World's Largest Transistor
Holmdel, New Jersey
There's a unique water tower on the park-like property of the old Bell Labs, resembling an H.G. Wells Martian tripod more than anything. The white, three-legged saucer looms over the entrance drive to the now shuttered research and development facility, once a scary mirrored sarcophagus of deep think and E-novation (built and owned for 35 years by AT&T, then Lucent, and then sold with company remnants to Alcatel).
The saucer water tower is actually modeled after the design of an early transistor, invented by three Labs researchers in 1947. John Bardeen, Walter Brattain, and William Shockley later won the Nobel Prize in physics. Their first experimental transistor, a misshapen clump of ceramic and wire, would make for a poor water tower. Holmdel's appears based on later production versions -- the kind that replaced bulky glass tubes and changed the world.
The transistor breakthrough happened at another Bell Labs facility further north, but the 60-ft tall tower tribute was erected here in 1961, when they broke ground for the Eero Saarinen-designed building (Saarinen was also the architect for St. Louis's Gateway Arch). It was the Bell System's Bell Labs at the time, then AT&T's Bell Laboratories, then became simply Bell Labs in 1996 with the spin-off of Lucent.
There is no overt explanatory sign, postcard, or even a chatty security guard to complete the connection between the big tank on legs and the tiny electron pushers that started the miniaturization of electronics.
In fact, the building is currently vacant, and has been threatened with demolition, though various plans have been considered to preserve part of the structure, along with the water tower.
More Fun Facts About the Big Mirrored Coffin Building!
1) The interlocking wall sections in labs were designed to be "blast resistant." If one researcher's experiment to compress space-time exploded, scientists in adjacent labs could continue working....
2) According to a story told about the early days at HO, after architect Eero Saarinen died, his widow planned a visit to the building he designed. Facility operations staff quickly scrambled to remove gaudy hanging plant gondolas from the central atrium, a post-Saarinen embellishment that would have made him spin in his grave.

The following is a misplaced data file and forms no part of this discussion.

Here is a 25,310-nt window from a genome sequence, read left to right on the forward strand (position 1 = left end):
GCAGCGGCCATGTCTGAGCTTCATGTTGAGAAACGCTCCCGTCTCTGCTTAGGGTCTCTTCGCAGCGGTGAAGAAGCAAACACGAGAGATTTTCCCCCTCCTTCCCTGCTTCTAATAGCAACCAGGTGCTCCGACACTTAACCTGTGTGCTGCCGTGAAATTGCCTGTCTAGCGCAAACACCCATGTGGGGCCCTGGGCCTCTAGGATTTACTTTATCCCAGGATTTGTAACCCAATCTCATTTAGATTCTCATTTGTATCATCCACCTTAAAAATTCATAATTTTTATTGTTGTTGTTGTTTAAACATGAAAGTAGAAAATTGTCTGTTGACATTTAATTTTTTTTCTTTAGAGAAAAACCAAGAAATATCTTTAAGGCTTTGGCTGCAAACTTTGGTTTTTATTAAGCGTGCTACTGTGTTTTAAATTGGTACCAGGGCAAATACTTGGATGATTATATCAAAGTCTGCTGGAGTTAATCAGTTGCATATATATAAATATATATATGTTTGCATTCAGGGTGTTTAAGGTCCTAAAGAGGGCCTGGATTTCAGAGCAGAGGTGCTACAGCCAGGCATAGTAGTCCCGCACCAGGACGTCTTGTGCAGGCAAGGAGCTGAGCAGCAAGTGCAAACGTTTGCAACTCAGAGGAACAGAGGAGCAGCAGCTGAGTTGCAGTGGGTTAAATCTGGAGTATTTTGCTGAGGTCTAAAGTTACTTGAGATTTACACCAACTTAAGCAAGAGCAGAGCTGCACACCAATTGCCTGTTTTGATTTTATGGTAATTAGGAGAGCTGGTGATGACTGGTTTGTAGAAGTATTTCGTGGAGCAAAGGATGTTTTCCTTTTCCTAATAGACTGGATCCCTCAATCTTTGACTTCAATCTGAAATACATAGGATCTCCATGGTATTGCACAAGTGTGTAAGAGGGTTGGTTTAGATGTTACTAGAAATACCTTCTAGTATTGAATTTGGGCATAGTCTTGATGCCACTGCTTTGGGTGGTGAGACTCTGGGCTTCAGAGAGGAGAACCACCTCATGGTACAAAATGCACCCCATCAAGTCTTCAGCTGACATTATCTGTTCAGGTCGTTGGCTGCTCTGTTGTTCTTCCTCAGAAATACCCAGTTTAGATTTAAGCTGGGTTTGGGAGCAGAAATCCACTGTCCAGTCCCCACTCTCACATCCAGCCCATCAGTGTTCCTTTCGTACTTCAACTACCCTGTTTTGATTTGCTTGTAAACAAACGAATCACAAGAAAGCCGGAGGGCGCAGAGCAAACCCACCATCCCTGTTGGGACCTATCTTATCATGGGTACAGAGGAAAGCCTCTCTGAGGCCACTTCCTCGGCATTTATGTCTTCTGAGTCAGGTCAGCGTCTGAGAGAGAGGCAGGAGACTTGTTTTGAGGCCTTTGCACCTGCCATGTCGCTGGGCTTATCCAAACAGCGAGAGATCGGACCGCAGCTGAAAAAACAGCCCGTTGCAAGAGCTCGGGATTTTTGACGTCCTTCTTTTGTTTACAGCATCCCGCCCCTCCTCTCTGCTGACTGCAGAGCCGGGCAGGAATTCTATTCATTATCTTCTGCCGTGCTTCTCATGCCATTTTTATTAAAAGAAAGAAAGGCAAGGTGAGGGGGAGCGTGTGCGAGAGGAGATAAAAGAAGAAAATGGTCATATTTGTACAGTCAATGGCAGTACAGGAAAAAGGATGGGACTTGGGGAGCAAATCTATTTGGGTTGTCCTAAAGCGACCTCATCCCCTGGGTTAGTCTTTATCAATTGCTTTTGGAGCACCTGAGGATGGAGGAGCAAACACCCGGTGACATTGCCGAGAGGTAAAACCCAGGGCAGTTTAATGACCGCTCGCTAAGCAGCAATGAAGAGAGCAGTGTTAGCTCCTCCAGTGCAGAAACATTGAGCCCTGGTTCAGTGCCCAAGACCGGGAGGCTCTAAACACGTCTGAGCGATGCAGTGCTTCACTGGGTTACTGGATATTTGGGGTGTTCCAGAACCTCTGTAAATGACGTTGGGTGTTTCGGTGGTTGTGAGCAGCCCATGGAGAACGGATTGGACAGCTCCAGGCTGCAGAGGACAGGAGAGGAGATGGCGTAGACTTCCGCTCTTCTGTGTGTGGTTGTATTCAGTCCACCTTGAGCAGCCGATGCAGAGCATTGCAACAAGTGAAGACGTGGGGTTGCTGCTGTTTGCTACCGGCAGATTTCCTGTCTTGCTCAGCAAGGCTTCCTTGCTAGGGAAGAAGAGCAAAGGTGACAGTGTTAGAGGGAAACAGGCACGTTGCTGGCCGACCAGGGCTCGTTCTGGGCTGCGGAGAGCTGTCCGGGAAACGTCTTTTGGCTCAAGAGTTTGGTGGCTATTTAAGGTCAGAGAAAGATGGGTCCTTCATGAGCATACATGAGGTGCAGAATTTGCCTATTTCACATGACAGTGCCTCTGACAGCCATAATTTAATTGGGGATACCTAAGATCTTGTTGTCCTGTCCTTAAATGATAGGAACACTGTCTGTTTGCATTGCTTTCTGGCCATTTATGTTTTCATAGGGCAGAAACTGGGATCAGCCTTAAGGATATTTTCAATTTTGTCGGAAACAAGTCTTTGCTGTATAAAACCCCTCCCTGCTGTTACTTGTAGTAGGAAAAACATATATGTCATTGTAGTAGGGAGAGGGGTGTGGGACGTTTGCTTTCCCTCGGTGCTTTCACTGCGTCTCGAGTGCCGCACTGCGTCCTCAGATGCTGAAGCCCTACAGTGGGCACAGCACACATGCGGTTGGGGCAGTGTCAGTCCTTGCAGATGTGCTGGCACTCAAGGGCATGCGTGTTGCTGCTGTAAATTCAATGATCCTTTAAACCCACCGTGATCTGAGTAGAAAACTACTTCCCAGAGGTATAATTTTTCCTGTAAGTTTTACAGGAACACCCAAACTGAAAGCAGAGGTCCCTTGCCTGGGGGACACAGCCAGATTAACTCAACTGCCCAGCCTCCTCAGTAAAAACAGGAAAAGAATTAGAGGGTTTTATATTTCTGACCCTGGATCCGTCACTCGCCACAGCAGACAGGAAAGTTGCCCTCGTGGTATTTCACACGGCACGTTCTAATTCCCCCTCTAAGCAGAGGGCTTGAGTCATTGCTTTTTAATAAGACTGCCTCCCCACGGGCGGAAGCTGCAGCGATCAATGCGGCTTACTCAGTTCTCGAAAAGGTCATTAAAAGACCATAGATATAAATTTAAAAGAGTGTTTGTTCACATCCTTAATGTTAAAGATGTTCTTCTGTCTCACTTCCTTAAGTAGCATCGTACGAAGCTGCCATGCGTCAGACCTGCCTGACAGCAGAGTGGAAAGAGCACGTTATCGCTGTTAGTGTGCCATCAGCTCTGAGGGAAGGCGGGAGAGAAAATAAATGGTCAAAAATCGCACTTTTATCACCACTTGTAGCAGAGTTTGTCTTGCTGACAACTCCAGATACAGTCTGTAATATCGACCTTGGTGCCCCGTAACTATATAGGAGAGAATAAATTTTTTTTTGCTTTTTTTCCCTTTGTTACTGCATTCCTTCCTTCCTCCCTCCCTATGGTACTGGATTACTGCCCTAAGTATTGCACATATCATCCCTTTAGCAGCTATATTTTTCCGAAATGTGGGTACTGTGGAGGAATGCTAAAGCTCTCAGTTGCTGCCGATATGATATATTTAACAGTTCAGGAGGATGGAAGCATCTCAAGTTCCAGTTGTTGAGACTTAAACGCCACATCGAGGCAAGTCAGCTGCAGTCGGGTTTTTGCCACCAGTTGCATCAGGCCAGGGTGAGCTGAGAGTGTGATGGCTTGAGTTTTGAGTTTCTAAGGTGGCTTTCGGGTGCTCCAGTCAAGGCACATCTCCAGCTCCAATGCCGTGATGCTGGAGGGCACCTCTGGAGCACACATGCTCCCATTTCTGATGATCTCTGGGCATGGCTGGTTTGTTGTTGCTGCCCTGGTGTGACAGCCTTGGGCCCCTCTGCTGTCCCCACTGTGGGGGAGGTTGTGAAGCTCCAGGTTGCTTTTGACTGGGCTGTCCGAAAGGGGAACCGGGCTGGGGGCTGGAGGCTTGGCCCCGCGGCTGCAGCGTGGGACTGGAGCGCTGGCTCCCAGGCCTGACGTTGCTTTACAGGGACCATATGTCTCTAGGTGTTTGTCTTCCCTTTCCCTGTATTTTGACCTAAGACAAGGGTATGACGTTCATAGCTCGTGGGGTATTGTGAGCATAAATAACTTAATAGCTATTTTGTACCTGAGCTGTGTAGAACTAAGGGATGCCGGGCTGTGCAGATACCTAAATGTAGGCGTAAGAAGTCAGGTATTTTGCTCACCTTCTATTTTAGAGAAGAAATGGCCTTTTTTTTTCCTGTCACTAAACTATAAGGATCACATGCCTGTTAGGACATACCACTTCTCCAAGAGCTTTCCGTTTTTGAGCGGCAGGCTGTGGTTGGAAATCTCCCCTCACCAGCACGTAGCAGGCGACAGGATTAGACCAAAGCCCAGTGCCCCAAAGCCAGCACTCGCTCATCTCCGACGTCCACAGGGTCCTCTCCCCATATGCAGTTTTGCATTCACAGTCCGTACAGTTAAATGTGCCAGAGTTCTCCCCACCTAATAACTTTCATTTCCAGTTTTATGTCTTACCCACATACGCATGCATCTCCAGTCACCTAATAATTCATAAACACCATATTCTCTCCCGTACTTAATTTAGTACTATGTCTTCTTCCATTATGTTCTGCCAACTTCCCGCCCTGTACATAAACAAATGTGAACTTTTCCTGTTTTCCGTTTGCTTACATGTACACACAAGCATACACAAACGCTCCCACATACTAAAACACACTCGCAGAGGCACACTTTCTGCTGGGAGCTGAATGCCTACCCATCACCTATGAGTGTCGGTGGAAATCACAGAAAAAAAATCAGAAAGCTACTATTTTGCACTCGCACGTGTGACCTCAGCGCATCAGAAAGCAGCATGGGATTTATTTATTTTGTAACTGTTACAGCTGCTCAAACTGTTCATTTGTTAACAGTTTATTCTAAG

3) The building was designed to be an impenetrable mirror by day, and a dazzling hive of light at night. But during the 1970s Energy Crisis, Bell Labs permanently de-bulbed five of every six light panels -- creating a murky after-hours warren for research-aholics.
4) In the 1970-80s heyday of employee clubs and lunchtime activities, an elaborate model railroad layout built by hobbyists filled several hundred square feet of a storage sub-basement.
Bonus Sights on Bell Labs Property
With the current uncertainty about the fate of the Bell Labs property, we advise keeping off the feeder roads or trespassing. But FYI:
1) Also on the property, there was an abstract sculpture mimicking the configuration of the first radio astronomy array, used on this very spot in the 1930s by Karl "Father of Radio Astronomy" Jansky.
2) About 2 miles north of the water tower, on Holmdel-Keyport Road, is ANOTHER Bell Labs building. There used to be two historical markers along the road (missing when we looked in 2007 -- French perfidy or local souvenir hunters? We don't know.): one noting that the background radiation from the Big Bang was first detected by a horn antenna in 1965 here on Crawford Hill; and the other that telemetry from the Telstar satellite were first picked up here.
Update - April 2008: The facility is deserted, save for some security. The original development deal fell through when the developer pulled out. A grass roots group has formed to try to preserve the historic building, but no one really knows what Alcatel will do with this place.
July 2006: We anxiously await word of what will happen to the historic Labs facility. Odds are that the main building is doomed, so it seems appropriate to dig out a couple of long cherished slides of life at the Holmdel Labs: a 1982 celebration of the building's 20th anniversary. The cake replicates the six-story mirrored exterior. Employees attempted to get served the slices that were their offices. Here's the whole cake.